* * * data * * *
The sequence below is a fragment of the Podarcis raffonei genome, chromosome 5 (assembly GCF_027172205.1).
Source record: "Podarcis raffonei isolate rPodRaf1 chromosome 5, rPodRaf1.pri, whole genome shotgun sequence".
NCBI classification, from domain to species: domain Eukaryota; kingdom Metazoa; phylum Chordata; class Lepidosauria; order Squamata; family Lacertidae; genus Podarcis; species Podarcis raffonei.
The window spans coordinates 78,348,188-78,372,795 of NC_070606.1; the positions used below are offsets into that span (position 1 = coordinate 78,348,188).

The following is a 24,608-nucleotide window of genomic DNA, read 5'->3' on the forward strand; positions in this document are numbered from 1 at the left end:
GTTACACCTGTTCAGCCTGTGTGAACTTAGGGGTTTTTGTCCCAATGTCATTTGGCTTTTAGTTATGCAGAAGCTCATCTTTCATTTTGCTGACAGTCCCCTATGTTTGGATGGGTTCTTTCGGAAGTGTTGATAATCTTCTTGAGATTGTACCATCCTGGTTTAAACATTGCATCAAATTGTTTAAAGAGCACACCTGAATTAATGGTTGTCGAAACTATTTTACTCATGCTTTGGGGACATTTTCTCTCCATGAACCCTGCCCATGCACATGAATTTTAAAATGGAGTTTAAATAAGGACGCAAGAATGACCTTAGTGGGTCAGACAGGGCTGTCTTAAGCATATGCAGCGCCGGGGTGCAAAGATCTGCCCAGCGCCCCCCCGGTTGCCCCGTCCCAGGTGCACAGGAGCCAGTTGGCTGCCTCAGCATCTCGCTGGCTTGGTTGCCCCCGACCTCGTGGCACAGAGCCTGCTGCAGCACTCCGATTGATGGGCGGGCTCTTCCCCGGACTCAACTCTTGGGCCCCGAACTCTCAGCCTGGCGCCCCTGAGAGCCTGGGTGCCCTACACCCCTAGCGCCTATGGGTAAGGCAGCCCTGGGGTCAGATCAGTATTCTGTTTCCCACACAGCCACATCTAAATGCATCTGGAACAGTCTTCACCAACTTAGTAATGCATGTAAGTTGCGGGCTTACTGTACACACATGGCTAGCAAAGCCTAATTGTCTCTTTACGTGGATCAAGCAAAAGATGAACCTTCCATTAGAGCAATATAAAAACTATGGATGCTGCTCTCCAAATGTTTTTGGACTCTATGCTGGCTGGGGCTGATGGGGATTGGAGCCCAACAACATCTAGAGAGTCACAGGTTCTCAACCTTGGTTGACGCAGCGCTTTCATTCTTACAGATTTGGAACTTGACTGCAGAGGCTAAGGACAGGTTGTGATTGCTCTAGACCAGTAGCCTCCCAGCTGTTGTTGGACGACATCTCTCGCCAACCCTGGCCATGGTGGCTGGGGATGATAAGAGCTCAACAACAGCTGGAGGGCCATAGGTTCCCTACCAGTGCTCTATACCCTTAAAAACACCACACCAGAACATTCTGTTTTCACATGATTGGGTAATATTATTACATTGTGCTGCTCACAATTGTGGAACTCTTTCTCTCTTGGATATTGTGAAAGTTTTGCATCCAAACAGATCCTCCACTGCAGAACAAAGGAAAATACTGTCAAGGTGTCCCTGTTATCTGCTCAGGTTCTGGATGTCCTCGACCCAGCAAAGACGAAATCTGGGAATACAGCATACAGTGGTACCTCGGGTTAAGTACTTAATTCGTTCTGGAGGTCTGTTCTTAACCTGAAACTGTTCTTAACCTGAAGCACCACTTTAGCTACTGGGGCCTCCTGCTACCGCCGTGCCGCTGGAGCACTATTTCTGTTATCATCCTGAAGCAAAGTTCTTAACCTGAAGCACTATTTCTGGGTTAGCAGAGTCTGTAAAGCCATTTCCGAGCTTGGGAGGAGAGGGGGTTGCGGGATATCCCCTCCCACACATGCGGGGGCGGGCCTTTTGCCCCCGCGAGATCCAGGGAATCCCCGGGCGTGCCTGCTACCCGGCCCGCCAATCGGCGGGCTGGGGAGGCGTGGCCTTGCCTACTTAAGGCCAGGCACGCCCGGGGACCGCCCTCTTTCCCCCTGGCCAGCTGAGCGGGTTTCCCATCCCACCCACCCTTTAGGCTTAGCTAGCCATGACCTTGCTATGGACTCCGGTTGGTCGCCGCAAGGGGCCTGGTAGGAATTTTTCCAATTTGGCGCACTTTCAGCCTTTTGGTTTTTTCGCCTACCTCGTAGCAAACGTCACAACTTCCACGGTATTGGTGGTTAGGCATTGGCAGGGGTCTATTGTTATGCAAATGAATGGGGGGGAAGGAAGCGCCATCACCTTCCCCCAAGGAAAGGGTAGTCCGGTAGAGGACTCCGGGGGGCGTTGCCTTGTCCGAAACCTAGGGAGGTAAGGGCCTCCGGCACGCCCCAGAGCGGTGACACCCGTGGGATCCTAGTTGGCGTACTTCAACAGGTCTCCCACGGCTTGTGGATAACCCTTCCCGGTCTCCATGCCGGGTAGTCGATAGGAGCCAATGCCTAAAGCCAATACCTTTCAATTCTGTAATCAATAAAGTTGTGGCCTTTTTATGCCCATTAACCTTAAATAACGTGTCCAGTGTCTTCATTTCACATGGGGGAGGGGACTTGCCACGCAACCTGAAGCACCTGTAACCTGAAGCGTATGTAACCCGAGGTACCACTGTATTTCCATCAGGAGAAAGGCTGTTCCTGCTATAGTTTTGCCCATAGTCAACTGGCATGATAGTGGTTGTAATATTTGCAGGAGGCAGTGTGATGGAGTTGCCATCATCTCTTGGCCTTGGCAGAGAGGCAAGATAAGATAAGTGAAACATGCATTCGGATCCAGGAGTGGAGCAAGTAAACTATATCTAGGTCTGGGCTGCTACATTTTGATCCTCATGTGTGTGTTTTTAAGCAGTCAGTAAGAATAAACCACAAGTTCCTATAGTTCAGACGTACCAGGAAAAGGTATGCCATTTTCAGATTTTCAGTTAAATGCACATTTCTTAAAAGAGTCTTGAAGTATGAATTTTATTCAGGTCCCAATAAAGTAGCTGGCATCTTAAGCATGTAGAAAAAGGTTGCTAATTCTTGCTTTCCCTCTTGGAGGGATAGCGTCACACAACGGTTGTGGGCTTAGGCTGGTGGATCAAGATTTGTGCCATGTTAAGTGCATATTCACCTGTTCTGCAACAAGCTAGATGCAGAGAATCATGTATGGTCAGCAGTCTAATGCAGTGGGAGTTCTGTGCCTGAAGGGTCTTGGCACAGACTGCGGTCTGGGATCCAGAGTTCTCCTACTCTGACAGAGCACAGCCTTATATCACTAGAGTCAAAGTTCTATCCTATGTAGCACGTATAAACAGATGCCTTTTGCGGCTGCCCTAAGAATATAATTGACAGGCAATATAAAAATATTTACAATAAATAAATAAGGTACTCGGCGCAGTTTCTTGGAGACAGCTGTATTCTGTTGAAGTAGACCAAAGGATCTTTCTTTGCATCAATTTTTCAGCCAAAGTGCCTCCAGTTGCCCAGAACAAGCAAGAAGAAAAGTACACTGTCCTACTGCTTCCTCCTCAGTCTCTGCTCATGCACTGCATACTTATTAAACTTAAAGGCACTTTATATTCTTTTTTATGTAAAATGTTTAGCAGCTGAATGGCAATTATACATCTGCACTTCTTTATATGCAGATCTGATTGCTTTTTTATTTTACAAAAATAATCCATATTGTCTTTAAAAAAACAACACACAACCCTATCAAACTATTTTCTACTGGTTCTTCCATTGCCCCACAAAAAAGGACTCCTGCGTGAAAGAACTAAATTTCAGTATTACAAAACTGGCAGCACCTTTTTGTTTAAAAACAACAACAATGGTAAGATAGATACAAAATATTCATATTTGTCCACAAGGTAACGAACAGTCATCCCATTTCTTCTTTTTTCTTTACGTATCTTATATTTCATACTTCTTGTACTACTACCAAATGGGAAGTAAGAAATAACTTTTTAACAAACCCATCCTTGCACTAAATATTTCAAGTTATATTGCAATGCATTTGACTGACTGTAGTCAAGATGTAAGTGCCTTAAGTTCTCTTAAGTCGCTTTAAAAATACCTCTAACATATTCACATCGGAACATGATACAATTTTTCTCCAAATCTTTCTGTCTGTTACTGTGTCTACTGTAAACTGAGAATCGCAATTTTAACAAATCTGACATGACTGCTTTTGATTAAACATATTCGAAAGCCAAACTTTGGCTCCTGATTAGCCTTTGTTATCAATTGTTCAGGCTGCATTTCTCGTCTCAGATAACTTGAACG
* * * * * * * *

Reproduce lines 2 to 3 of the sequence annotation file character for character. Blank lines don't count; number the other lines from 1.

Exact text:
Source record: "Podarcis raffonei isolate rPodRaf1 chromosome 5, rPodRaf1.pri, whole genome shotgun sequence".
NCBI classification, from domain to species: domain Eukaryota; kingdom Metazoa; phylum Chordata; class Lepidosauria; order Squamata; family Lacertidae; genus Podarcis; species Podarcis raffonei.